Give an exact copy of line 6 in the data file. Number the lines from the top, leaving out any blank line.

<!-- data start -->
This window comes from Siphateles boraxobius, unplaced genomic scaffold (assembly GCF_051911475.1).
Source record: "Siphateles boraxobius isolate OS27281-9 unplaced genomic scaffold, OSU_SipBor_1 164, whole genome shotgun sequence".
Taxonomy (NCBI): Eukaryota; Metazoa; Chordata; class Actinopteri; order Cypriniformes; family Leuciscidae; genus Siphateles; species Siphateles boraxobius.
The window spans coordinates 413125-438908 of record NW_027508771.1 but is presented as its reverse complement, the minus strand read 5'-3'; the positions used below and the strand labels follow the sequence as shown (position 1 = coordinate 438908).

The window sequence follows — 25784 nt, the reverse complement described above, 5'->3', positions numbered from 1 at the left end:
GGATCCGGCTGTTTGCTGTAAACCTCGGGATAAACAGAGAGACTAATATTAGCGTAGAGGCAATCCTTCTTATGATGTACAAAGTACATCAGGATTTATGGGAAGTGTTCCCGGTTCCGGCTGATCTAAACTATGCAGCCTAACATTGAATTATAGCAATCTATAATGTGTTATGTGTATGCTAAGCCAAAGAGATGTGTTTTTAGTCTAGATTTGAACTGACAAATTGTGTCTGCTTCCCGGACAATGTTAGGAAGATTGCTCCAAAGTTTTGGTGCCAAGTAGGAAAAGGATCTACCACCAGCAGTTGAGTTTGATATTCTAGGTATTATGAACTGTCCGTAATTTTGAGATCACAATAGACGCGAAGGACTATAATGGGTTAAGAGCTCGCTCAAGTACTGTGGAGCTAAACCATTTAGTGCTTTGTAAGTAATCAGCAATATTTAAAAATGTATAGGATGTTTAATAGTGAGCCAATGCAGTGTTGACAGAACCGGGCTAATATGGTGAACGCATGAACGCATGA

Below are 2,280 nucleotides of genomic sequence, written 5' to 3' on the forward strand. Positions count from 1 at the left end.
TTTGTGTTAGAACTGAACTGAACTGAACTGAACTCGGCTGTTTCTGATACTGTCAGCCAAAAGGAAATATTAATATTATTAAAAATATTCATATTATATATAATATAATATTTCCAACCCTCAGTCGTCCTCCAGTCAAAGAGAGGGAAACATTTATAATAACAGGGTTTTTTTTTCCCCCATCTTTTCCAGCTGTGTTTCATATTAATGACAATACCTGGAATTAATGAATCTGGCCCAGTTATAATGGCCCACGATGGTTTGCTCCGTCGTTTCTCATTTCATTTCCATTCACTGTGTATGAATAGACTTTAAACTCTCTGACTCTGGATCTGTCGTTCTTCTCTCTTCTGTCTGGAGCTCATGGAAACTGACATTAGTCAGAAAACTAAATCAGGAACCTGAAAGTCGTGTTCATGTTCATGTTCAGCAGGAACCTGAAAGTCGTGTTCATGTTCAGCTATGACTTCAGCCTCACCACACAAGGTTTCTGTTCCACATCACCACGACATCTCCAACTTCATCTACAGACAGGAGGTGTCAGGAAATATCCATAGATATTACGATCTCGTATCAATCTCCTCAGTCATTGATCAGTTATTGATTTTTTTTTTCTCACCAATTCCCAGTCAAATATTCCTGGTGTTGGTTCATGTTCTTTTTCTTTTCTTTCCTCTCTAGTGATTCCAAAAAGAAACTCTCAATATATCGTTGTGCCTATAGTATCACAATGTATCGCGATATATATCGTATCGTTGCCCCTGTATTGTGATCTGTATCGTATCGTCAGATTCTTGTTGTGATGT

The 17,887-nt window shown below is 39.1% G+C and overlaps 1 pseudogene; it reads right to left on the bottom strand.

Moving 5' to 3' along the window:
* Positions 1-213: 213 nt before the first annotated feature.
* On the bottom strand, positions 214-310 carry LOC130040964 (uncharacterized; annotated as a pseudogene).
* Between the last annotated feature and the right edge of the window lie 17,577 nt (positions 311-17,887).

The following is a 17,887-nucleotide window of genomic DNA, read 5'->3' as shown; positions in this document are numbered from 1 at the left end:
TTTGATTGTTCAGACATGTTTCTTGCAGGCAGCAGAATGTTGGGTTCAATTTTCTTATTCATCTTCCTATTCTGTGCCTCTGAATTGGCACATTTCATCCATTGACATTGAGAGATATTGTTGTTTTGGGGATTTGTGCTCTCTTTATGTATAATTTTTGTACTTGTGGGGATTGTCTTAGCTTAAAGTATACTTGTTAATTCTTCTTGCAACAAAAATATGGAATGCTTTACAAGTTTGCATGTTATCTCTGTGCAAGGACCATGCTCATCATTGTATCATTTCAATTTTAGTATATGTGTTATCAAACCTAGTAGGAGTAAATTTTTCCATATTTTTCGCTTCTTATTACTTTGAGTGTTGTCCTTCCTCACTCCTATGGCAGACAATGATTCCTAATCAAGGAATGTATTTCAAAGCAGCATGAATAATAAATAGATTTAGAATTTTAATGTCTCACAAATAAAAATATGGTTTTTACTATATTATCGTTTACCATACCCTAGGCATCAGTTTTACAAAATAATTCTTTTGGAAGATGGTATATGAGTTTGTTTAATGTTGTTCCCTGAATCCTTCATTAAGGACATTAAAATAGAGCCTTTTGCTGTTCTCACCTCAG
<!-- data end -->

GGATCCGGCTGTTTGCTGTAAACCTCGGGATAAACAGAGAGACTAATATTAGCGTAGAGGCAATCCTTCTTATGATGTACAAAGTACATCAGGATTTATGGGAAGTGTTCCCGGTTCCGGCTGATCTAAACTATGCAGCCTAACATTGAATTATAGCAATCTATAATGTGTTATGTGTATGCTAAGCCAAAGAGATGTGTTTTTAGTCTAGATTTGAACTGACAAATTGTGTCTGCTTCCCGGACAATGTTAGGAAGATTGCTCCAAAGTTTTGGTGCCAAGTAGGAAAAGGATCTACCACCAGCAGTTGAGTTTGATATTCTAGGTATTATGAACTGTCCGTAATTTTGAGATCACAATAGACGCGAAGGACTATAATGGGTTAAGAGCTCGCTCAAGTACTGTGGAGCTAAACCATTTAGTGCTTTGTAAGTAATCAGCAATATTTAAAAATGTATAGGATGTTTAATAGTGAGCCAATGCAGTGTTGACAGAACCGGGCTAATATGGTGAACGCATGAACGCATGA